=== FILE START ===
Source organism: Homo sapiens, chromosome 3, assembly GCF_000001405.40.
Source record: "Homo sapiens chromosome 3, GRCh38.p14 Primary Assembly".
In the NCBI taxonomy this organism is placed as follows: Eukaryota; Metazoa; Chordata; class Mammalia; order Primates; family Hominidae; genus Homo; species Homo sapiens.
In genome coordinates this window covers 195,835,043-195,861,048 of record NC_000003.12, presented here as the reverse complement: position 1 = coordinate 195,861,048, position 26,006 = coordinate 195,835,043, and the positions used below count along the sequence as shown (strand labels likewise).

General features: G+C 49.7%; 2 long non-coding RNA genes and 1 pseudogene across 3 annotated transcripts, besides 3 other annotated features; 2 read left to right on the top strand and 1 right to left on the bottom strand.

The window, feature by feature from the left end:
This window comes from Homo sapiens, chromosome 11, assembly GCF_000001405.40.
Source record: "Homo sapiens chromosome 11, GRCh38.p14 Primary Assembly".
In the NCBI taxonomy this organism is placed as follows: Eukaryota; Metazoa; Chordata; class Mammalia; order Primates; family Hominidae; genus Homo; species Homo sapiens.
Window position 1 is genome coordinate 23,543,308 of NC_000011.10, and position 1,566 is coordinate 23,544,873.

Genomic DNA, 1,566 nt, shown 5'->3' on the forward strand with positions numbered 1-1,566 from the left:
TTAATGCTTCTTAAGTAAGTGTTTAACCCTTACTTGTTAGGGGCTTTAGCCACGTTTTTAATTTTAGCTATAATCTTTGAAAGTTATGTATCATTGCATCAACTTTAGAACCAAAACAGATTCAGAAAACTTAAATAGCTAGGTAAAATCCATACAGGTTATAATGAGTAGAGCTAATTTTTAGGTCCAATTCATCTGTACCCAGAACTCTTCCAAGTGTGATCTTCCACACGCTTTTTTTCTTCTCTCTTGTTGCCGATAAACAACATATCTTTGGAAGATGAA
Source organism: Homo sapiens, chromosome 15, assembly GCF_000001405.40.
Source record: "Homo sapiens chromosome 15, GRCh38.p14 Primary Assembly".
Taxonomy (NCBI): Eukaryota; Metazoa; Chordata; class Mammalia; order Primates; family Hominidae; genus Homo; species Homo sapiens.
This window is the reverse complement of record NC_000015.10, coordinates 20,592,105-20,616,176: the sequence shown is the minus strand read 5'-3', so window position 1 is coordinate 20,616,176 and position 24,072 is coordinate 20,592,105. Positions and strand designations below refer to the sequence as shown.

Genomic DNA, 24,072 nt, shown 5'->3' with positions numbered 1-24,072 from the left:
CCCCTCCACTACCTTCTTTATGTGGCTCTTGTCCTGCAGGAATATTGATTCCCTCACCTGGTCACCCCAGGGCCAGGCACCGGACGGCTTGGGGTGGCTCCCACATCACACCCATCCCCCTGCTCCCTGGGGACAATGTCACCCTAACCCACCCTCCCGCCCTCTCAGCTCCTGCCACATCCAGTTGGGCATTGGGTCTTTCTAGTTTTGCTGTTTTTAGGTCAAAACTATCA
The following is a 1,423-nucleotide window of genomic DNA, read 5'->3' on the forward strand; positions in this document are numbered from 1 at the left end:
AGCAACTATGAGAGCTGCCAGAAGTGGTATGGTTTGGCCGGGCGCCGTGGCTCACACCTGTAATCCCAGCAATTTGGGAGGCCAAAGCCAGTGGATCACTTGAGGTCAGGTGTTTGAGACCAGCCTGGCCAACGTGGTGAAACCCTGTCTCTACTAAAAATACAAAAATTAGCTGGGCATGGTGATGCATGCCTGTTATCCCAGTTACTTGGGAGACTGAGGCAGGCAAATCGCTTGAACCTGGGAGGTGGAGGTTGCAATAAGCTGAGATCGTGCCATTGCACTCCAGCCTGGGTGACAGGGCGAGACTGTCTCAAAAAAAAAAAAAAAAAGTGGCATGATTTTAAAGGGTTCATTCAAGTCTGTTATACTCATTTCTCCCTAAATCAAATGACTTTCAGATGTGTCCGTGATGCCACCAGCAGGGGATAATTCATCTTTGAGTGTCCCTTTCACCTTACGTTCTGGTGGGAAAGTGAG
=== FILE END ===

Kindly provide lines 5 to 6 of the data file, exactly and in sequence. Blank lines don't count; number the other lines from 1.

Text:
General features: G+C 49.7%; 2 long non-coding RNA genes and 1 pseudogene across 3 annotated transcripts, besides 3 other annotated features; 2 read left to right on the top strand and 1 right to left on the bottom strand.

The window, feature by feature from the left end: